Interview of my alter ego on StatCounter numbers
There is a piece of information from StatCounter making rounds all over the internet, thanks to KPCB’s Mary Meeker & Liang Wu have shared Internet trends for 2012 couple of days back. My friend’s email also quoted the same source couple of weeks back and wanted my view on the numbers.
They quoted StatCounter to infer that:
“Rapidly Growing Mobile Internet Usage Surpassed More Highly Monetized Desktop Internet Usage in May, 2012, in India”
I have tried to understand StatCounter and validity of these numbers by interviewing my alter-ego
*Disclaimer: No offence to StatCounter. These are my alter ego’s personal views and do not necessarily reflect mine, so Juxt is in no way responsible for these views. Technically, you can’t sue my alter ego, but please don’t even sue me as an Individual for asking the questions – I am too broke to afford a court case.
Q. Do you know how StatCounter works?
A. Their website FAQs reads:
StatCounter is a web analytics service. Our tracking code is installed on more than 3 million sites globally.
Q. How did they get access to these 3 million websites globally?
A. I am not their spokesperson, but I guess they have that counting thingie/widget that we all see in blogs, or with creative common logo in lot of those 5 posts three years old blogs.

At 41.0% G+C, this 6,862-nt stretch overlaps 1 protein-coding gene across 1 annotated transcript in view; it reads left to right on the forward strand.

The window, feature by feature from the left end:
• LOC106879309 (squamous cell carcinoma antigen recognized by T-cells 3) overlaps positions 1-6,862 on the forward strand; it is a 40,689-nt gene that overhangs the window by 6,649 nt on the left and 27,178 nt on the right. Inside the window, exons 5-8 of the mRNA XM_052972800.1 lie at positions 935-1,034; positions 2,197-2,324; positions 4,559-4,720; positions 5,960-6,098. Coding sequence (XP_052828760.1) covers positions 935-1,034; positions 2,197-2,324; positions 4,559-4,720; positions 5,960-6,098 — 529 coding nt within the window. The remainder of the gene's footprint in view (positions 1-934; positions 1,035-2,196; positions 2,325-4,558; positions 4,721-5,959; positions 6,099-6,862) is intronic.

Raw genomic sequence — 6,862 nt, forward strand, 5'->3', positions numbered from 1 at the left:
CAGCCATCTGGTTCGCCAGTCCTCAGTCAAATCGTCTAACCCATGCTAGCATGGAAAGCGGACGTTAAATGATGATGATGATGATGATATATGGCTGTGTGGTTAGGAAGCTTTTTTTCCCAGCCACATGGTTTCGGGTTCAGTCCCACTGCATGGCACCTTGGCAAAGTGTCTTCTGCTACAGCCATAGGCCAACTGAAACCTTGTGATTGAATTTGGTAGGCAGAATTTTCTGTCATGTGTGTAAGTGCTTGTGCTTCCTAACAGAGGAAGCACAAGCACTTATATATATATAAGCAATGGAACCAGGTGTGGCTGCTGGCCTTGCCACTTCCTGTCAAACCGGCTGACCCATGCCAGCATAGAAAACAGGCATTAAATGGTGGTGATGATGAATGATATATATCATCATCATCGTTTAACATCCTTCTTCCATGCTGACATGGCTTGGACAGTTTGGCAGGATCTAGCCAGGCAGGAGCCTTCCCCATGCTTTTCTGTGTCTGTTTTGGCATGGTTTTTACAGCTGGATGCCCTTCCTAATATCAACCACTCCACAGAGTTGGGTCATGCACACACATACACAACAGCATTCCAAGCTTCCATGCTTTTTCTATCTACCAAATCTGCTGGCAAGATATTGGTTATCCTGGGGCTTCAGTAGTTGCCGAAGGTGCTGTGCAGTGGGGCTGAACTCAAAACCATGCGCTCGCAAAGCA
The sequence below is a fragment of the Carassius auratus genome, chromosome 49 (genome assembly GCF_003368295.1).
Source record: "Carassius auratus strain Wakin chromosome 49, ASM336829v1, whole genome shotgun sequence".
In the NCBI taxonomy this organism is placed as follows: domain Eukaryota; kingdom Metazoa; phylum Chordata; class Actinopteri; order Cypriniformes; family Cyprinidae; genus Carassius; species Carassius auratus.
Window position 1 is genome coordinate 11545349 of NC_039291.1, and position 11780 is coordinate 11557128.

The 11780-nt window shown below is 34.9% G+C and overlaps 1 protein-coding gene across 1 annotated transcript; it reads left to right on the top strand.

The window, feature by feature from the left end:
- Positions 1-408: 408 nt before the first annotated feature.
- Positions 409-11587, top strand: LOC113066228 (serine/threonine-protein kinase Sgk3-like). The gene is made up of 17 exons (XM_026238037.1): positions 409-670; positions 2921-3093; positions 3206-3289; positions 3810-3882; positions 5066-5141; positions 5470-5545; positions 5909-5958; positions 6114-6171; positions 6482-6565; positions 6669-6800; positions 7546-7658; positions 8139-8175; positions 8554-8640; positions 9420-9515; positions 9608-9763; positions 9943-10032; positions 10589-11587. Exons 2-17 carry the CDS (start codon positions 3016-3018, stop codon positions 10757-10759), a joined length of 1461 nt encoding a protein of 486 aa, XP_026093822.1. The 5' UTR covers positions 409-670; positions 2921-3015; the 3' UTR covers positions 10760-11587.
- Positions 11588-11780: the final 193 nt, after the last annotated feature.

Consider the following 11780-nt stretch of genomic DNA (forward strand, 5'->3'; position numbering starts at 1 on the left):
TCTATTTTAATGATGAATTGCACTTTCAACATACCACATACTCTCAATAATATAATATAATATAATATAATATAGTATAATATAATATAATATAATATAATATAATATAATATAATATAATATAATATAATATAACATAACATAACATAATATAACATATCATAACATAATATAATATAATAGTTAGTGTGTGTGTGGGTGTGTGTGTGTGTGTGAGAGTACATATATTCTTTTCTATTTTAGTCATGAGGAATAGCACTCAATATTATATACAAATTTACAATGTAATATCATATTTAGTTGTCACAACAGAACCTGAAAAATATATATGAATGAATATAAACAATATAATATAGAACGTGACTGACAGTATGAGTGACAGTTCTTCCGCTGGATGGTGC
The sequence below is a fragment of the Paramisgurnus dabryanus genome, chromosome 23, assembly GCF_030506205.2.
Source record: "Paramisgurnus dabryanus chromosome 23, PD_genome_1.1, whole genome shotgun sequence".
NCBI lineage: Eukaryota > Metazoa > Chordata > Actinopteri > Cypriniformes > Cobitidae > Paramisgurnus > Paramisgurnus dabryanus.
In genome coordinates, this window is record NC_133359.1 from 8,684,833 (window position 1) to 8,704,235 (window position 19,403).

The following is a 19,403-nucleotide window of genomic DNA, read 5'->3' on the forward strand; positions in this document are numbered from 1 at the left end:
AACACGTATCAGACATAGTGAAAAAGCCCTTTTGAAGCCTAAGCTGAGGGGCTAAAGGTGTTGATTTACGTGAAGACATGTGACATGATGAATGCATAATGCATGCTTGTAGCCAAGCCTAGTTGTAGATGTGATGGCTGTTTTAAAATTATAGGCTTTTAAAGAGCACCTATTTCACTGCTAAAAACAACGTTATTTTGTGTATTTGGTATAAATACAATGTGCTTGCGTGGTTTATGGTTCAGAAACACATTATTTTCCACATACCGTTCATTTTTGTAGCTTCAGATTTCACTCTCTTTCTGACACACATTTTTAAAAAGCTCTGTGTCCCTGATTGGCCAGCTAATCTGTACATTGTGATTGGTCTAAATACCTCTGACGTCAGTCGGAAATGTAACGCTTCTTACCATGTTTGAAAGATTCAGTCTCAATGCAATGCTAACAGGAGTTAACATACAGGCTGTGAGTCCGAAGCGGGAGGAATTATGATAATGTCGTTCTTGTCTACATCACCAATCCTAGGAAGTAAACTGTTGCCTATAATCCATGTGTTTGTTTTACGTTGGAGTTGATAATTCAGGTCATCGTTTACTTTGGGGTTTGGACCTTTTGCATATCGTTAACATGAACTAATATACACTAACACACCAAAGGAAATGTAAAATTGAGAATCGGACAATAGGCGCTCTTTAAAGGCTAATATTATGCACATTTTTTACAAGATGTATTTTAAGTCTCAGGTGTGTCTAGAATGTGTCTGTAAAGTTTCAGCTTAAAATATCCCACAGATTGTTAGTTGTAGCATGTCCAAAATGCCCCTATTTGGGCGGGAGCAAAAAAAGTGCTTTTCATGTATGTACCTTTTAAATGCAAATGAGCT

Q. Who implements that kind of thing?
A. I guess the long-tail websites and may be Wiki—not sure though, have to verify.
Q. Really, long-tail websites! How much of the total Web traffic do they account for in any country or the whole world, or for that matter in India?
A. Someone reputable once said 20%, and made a big theory out of it. Remember that Chris Anderson guy?
Q. What %age of the 3 million websites is from India?
A. God knows; they never mentioned it anywhere. I guess 10%; okay, maybe 20%; but it can't be 50%.
Q. By the way, globally how many websites are there in total?
A. Oh! The last count was some crazy shit number. The last Netcraft Web server survey reported some 644.2 million websites across world, but of which only about 169 million sites are active.
Q. Is the 3 million website number representative of these 169 million websites in the world?
A. It is complicated.
1. If they are some of the long-tail sites, then they are not. The top 20% account for 80% traffic.
2. Theoretically, they can be representative, provided they picked up the 3 million in such a way that they have all kinds of websites in the world in their sample. Something like this: all the 169 million sites are divided into too many small homogeneous groups and StatCounter has some sample of sites from each of the smaller groups picked up randomly.
3. I doubt that's their method of picking up the sample. It is definitely a biased sample because only a certain kind of people implemented the StatCounter widget/Java Script/etc. in their own websites voluntarily.
Q. Why don't they weigh their data?
A. I also wanted to know that. They hand out some defensive abracadabra like the following in their FAQs section: